Overrated/Underrated: Arcade Fire burns out with ‘Everything Now,’ and the gentle heaviness of Cloakroom


“The Curious Incident of the Dog in the Night-Time” at the Ahmanson Theatre: A Tony Award-winning adaptation of Mark Haddon’s bestselling 2003 novel, this story of a boy named Christopher who investigates the death of a neighbor’s pet offers an immersive, empathetic venture into its main character’s mind, which functions somewhere along the autism spectrum. Flashes of light, video projections and blasts of electronic noise transform an otherwise spare stage into a bustling train station or Christopher’s horror of being unexpectedly touched, and add a vivid yet humane warmth to his journey.

Cloakroom’s “Time Well”: With the ’90s revival already in progress, this Indiana trio’s new album (due Aug. 18) deserves notice for expertly finding fresh new ground between the masonry-crumbling churn of Clinton-era sludge rock and the downcast, oddly delicate melodies that recall fellow Midwesterners Hum. With a guitar churn that runs too low to be considered among shoegaze revivalists and too heavy to fit in with whatever is left of so-called indie rock these days, Cloakroom may be the perfect record for the dog days of summer, a time when it feels like nothing moves very quickly but there’s no denying that colder, darker days are coming.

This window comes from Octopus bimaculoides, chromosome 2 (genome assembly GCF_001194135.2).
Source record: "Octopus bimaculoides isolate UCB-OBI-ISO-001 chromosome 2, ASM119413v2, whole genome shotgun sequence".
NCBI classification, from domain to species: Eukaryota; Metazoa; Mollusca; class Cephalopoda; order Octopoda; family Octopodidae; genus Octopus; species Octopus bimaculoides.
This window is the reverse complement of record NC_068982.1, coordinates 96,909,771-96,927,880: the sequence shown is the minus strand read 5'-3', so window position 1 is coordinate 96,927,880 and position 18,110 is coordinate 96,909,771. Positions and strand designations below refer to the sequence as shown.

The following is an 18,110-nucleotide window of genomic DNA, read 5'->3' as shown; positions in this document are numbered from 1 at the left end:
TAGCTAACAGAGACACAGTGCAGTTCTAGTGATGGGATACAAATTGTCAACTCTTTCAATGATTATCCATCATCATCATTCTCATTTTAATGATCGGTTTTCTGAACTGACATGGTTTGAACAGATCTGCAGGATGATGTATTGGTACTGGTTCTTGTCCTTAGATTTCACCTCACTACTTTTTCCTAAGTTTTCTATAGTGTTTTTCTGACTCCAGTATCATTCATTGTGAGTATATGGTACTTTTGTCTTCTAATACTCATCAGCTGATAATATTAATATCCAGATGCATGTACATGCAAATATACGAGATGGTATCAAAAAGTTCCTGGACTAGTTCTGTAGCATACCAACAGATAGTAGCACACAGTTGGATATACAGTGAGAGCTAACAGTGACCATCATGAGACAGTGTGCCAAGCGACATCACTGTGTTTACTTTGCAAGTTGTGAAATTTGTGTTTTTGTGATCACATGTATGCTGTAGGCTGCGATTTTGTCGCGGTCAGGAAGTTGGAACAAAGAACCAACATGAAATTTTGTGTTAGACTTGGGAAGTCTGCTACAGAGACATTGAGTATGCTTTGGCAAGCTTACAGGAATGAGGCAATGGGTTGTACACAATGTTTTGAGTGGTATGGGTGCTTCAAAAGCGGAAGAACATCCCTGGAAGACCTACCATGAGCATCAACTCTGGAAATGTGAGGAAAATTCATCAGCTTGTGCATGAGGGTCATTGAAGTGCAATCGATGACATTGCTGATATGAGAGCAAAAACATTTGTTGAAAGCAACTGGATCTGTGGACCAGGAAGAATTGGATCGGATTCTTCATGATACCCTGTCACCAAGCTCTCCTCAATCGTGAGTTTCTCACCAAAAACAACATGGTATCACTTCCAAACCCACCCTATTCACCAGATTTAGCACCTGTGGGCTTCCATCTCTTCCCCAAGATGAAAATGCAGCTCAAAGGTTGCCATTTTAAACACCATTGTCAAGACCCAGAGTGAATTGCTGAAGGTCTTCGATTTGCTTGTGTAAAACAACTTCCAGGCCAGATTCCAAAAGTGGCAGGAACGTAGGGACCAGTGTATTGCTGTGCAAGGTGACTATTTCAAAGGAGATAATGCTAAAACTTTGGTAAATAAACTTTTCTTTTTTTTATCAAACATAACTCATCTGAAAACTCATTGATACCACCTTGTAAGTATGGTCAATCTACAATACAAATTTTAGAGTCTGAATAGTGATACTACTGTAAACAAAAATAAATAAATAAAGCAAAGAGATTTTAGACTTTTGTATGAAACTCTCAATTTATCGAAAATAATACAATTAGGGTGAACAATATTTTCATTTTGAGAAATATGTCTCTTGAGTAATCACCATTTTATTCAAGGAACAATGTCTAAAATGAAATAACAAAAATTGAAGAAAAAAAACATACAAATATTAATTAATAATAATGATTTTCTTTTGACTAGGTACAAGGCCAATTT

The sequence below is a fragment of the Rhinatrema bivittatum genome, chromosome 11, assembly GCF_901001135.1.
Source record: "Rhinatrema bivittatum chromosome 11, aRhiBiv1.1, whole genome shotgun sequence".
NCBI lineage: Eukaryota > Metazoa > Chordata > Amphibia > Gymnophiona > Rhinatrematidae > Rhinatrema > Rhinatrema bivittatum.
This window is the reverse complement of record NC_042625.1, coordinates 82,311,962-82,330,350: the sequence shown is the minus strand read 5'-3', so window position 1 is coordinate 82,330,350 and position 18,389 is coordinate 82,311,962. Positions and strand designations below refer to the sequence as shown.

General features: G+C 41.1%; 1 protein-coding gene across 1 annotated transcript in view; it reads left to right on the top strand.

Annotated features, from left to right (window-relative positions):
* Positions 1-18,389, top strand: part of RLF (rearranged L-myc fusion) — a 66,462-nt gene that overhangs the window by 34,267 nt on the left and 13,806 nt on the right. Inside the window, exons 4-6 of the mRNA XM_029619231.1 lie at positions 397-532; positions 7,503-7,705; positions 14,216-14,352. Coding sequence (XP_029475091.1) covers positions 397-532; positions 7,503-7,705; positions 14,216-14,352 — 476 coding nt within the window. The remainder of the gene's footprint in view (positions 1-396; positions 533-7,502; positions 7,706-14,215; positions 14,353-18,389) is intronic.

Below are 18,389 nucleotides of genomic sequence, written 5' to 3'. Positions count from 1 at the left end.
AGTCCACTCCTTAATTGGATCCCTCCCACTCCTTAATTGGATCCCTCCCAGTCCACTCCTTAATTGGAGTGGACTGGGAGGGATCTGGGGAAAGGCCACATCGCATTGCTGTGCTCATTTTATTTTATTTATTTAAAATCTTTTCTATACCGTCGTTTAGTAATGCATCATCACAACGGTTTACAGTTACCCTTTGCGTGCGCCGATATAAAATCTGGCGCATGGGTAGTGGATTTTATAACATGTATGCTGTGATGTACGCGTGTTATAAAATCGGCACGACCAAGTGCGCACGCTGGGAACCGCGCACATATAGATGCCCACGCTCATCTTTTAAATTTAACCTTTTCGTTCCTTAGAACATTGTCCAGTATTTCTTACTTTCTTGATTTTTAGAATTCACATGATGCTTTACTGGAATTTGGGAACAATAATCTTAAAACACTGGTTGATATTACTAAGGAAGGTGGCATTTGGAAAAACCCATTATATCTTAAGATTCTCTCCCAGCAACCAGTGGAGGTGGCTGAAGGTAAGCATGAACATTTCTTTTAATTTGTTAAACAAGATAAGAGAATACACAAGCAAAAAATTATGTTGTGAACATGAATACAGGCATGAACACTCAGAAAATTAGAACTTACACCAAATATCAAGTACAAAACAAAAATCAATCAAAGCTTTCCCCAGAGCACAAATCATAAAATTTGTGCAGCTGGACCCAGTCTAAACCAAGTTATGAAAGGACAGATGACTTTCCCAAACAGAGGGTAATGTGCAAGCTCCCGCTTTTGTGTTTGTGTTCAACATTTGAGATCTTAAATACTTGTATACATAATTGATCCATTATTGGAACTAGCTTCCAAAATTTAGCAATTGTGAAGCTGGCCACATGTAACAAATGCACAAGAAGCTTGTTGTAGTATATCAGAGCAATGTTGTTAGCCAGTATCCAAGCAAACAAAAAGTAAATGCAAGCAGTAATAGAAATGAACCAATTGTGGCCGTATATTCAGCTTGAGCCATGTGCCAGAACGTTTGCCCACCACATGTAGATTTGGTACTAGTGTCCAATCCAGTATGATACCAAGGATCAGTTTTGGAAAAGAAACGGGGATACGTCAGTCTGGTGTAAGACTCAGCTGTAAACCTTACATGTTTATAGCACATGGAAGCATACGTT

Arcade Fire: With a third consecutive No. 1 album, this band’s a long way from the upstart days of its breathtaking 2004 debut, “Funeral.” The Bruce Springsteen-adjacent 2011 album “The Suburbs” dispensed with their underdog status for good, but it’s hard to escape the feeling that each of the group’s records has yielded diminishing returns, from the dour “Neon Bible” to the overblown dance-rock of “Reflektor.” Their latest, “Everything Now,” mixes ham-fisted…

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